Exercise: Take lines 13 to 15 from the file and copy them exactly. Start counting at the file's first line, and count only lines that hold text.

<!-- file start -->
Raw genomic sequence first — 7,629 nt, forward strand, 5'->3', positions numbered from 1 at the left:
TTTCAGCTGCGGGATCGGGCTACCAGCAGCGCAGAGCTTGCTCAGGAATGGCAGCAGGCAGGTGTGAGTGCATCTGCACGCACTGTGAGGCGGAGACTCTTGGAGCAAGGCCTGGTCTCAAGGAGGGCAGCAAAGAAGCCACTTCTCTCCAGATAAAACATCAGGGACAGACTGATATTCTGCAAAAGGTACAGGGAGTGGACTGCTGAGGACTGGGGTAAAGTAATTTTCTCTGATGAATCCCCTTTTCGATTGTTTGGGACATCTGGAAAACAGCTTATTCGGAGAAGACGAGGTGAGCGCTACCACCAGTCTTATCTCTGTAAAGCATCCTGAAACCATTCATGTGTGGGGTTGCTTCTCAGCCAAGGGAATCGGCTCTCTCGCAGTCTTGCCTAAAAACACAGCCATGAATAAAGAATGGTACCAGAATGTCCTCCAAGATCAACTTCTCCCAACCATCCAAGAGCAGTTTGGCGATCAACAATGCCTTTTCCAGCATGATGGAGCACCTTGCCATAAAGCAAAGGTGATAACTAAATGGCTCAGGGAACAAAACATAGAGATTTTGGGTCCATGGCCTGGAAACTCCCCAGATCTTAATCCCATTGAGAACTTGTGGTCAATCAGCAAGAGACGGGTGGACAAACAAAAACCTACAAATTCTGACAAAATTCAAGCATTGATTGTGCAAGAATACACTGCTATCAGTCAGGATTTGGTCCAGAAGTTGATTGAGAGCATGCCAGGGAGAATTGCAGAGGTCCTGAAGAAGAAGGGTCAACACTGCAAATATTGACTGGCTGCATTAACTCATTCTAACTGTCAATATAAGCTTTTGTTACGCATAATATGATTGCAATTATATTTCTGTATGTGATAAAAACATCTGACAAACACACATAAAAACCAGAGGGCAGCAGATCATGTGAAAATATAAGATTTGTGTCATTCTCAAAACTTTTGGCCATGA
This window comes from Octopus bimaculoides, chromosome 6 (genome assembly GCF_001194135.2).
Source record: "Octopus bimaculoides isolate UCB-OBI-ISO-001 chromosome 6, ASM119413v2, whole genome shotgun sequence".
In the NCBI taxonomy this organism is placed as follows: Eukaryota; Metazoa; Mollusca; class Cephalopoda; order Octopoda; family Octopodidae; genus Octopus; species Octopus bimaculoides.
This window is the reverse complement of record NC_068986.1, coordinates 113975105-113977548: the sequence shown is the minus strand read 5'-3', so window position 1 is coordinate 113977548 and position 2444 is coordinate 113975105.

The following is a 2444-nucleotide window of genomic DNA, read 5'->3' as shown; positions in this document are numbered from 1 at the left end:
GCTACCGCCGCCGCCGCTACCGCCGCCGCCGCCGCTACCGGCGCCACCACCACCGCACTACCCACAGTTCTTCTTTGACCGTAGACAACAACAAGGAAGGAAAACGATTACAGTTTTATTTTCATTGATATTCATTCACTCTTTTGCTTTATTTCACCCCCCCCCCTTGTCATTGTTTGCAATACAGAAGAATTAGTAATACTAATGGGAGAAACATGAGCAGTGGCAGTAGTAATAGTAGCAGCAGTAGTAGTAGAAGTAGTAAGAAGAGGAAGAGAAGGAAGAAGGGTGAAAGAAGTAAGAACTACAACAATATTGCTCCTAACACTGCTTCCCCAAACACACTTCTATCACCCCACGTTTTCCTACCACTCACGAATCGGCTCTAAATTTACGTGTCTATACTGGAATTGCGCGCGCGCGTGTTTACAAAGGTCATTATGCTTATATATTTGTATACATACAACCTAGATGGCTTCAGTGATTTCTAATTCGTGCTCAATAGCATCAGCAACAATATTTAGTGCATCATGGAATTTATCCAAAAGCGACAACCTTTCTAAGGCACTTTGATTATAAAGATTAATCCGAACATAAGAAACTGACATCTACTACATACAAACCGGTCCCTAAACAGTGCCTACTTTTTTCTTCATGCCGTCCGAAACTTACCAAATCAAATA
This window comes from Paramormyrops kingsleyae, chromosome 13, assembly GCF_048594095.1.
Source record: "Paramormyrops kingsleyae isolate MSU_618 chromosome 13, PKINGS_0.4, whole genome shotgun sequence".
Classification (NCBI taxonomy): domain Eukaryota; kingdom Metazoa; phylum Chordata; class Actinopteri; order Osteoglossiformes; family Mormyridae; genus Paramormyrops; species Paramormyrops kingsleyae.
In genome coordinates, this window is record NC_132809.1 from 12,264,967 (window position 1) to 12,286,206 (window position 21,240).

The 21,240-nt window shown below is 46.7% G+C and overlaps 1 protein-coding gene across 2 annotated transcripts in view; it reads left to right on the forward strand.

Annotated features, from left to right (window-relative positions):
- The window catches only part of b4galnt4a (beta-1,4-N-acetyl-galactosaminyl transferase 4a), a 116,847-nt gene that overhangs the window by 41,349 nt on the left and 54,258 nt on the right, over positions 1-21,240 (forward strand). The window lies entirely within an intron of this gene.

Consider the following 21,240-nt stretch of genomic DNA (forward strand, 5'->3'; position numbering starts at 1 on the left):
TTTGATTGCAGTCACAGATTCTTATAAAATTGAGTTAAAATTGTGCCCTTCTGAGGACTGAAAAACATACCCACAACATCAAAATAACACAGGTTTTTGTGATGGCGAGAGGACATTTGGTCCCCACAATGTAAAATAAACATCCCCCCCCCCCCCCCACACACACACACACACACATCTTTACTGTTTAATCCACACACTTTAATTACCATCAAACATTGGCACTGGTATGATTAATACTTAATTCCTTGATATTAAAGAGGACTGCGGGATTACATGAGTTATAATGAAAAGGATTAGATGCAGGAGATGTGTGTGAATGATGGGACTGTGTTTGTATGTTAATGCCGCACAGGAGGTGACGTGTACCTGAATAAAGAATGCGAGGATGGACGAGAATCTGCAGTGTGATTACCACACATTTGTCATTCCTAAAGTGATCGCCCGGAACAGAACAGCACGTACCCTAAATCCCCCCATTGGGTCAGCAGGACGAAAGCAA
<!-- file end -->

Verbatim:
The 21,240-nt window shown below is 46.7% G+C and overlaps 1 protein-coding gene across 2 annotated transcripts in view; it reads left to right on the forward strand.

Annotated features, from left to right (window-relative positions):
- The window catches only part of b4galnt4a (beta-1,4-N-acetyl-galactosaminyl transferase 4a), a 116,847-nt gene that overhangs the window by 41,349 nt on the left and 54,258 nt on the right, over positions 1-21,240 (forward strand). The window lies entirely within an intron of this gene.